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America's Cup: Auckland's eyesore replaced by regional urban park?

by Alexia Russell/Newsroom.co.nz 9 Oct 18:12 PDT 10 October 2018
Tank Farm - southern end - gone by Christmas 2018 © Richard Gladwell

Alexia Russell of Newsroom.co.nz takes a look the transformation of Wynyard Point from an ugly eyesore to what could be New Zealand's first urban regional park - a product of the 2021 America's Cup

A long-standing fixture of Auckland’s waterfront is about to disappear.

In eight weeks' time, 12 tanks that have been part of the skyline since the 1980s will be gone. The Stolthaven tanks on Wynyard Wharf are the first batch to be removed, in order to make way for America’s Cup bases. Another 53 tanks, at the north end of the wharf, will be gone by 2022. At the south end, nearer Silo Park, Bulk Storage Terminals is also vacating, although some of the taller ones will be left standing in a “selective pruning” process and incorporated into a new public space.

By Christmas the way will be clear to start laying the foundations for new infrastructure.

The tanks at Stolthaven’s southern site haven’t held petrol, diesel or jet fuel since the Marsden Point oil pipeline went through 35 years ago, but they have until now been fully occupied with other fuels, chemicals, inks, vinyls, caustic soda, solvents and raw materials for the likes of paint.

Built by BP when all the city’s petrol arrived here by ship, Wynyard Wharf is no longer a proprietary terminal, which means that Stolthaven leases storage out to various companies. From now those companies will have to bring their chemicals up from Stolthaven’s Mt Maunganui operation by truck. In some cases – for example chemical surface coatings which are mixed by the likes of Dulux and Resene to make paint – that manufacturing could now be done offshore and would then arrive as a finished product.

Brent Metson is Stolthaven’s regional engineering manager for Australasia. From an engineer’s point of view, he finds it a little sad that we don’t value such infrastructure the way we used to. The tanks were part of a system that allowed companies to add value to products and contribute to the economy. And “they all have their own little quirks and characteristics,” he says. Even though they are in good nick, none of them will be moved off site intact – too many stars have to be aligned for them to be useful elsewhere.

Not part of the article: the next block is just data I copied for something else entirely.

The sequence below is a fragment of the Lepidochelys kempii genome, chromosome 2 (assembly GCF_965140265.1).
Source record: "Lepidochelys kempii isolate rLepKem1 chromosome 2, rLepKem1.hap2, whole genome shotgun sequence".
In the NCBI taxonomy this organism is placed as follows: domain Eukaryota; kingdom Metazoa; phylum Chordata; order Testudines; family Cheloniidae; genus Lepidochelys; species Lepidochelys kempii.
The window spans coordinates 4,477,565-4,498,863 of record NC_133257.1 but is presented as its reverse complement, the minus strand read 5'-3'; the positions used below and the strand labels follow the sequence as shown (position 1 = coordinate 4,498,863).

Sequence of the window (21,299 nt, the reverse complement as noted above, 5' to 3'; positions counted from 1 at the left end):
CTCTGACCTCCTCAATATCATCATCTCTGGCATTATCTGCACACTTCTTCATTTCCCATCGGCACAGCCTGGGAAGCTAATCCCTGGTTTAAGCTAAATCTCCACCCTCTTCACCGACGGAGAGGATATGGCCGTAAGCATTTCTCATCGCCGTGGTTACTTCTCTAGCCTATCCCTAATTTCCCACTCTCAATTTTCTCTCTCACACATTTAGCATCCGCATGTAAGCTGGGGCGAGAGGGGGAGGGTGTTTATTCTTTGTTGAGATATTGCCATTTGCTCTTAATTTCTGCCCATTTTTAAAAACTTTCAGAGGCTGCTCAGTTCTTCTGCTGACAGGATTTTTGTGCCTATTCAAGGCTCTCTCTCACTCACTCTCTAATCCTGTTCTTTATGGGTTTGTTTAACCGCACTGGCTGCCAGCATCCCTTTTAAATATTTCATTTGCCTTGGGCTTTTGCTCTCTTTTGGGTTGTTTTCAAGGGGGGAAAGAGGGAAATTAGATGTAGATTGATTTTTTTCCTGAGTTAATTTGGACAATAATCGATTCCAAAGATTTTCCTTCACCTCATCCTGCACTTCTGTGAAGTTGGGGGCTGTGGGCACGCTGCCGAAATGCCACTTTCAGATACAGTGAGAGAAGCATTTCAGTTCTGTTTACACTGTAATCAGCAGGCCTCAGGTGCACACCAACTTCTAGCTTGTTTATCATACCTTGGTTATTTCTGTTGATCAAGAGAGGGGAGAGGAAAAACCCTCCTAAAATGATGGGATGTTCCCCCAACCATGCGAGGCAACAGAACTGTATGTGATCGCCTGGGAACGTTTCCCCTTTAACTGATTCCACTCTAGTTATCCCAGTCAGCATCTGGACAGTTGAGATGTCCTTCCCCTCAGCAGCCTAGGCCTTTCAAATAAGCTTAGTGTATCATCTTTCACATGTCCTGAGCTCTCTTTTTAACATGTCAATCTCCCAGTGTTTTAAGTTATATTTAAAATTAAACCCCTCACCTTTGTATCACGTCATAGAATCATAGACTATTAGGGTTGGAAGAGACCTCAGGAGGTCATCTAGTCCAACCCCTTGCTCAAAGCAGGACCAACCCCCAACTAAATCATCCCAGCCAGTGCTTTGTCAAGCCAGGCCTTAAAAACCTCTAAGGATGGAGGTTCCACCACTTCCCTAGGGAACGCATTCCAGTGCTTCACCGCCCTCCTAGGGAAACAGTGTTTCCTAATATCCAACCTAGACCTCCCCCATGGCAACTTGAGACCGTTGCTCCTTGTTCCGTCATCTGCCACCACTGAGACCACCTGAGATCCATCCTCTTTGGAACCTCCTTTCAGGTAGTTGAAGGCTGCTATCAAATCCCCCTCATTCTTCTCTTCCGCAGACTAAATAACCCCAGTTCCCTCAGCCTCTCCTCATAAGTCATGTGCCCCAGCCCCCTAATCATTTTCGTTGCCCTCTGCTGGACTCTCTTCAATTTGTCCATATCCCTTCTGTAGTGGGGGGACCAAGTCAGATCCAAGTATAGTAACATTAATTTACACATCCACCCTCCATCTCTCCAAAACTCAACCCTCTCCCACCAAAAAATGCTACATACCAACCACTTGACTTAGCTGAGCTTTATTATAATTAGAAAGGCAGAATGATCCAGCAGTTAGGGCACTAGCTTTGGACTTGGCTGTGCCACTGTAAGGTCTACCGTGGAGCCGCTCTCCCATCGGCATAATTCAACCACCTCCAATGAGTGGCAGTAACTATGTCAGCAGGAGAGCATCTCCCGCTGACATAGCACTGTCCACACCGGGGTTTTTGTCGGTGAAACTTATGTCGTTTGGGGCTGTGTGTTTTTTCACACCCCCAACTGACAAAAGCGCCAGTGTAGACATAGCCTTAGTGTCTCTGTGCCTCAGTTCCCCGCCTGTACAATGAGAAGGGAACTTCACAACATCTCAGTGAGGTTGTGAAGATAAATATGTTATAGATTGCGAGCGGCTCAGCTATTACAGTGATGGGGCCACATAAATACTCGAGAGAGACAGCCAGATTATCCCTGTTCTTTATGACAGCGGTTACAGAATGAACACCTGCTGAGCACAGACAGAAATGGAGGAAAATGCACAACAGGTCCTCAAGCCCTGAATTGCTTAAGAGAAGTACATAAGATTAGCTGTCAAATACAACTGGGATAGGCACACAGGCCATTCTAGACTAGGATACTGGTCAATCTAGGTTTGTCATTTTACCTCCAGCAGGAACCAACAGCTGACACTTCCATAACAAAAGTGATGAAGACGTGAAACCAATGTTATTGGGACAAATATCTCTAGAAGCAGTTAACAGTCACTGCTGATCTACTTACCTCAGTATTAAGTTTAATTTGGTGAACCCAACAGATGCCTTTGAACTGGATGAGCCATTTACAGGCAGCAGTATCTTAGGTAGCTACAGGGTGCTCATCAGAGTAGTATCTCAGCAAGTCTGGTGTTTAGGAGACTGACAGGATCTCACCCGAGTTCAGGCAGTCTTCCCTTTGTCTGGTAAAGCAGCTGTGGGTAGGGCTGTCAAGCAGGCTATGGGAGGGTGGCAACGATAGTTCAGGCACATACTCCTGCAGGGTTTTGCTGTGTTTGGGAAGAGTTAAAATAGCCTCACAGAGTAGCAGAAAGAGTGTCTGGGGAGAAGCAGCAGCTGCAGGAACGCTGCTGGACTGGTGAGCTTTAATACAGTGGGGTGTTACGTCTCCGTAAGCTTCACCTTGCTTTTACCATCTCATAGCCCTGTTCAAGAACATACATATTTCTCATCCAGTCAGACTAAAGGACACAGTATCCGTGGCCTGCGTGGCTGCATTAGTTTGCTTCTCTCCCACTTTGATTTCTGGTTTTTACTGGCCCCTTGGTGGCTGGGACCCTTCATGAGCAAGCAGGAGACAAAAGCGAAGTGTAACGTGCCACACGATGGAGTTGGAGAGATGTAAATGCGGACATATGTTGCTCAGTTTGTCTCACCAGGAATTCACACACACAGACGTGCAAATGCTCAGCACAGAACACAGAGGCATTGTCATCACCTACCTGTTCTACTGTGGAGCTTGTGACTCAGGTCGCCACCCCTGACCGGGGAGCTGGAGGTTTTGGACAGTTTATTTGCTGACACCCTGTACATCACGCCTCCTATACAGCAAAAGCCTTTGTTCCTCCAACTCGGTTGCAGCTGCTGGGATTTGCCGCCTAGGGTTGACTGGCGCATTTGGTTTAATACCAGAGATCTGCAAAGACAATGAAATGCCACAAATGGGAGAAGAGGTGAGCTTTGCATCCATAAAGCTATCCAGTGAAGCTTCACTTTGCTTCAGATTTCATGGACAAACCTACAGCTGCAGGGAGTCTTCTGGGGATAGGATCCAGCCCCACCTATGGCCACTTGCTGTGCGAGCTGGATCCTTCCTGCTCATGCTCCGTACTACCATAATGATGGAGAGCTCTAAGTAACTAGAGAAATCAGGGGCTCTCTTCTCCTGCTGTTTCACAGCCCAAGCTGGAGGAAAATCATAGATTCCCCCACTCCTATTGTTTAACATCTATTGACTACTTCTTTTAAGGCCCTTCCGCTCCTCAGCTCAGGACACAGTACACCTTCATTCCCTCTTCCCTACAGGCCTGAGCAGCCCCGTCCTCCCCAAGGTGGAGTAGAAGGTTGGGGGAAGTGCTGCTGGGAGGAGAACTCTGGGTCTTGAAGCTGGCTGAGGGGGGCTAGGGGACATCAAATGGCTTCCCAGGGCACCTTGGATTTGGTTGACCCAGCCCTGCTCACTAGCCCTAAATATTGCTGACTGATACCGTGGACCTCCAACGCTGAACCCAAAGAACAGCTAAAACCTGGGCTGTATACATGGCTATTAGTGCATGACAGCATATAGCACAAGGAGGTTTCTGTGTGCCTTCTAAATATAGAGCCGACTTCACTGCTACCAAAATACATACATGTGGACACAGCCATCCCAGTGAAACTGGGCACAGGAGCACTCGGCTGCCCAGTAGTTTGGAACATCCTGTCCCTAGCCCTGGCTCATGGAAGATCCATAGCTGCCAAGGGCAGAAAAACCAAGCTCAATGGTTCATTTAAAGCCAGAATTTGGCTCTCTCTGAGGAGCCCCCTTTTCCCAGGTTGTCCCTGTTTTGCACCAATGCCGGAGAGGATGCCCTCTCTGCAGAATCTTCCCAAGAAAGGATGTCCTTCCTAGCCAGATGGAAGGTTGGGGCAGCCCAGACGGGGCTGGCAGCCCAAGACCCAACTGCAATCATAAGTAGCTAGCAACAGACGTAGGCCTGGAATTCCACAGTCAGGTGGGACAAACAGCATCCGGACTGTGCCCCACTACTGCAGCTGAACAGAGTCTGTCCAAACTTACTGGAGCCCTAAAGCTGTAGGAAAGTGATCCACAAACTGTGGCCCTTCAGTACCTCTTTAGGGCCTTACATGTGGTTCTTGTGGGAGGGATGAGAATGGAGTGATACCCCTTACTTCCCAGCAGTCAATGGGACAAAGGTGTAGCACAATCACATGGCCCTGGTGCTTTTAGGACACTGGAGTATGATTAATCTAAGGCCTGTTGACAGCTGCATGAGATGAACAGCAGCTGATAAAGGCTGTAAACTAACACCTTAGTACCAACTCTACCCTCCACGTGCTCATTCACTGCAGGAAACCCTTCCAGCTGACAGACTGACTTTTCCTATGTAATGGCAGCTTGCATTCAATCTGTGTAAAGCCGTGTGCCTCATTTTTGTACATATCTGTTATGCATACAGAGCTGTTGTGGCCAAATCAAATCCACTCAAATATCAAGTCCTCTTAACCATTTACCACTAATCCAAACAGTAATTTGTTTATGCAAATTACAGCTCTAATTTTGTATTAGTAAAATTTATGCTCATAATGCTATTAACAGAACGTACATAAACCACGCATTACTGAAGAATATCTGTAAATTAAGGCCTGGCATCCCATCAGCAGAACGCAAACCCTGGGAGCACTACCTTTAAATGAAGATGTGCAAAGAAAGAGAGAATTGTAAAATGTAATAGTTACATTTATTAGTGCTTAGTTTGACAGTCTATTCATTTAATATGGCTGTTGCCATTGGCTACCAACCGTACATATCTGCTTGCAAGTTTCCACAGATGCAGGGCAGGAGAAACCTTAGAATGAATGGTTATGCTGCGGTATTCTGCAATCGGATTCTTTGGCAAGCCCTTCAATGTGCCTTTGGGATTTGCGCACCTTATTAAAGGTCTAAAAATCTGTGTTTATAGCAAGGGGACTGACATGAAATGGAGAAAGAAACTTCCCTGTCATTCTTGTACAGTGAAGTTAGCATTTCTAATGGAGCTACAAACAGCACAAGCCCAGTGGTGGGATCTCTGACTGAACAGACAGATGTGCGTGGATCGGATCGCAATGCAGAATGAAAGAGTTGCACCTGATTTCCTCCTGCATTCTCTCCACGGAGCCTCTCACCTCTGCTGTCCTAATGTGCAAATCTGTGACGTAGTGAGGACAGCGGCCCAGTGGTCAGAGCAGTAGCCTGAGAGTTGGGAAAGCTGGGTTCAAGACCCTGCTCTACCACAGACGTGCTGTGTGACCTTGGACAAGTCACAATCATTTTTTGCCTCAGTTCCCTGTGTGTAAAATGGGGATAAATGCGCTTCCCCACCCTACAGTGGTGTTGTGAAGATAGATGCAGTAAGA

As for the dismantling operation, Metson says it will be done with safety as a central priority in the same way as anything else that’s been carried out at the site.

The carbon steel tanks have been gradually drawn down to leave them empty. There are no fumes floating about. With solvents the tanks evaporate dry; caustic soda just dries out. They are vented and certified safe.

The next step has been to weld lifting lugs on top of the tanks so a crane can pick them up and lay them down on their sides on an empty site that’s been created next door. Then a large digger with mechanical shears will chop them up. The metal is all recycled. That part of the operation is expected to take a day and a half for each tank.

Six pipe lines strung along the side of Wynyard Wharf and on overhead gantries, each about 470 metres long, must also be taken away and cut up for scrap.

For the rest of this story see newsroom.co.nz

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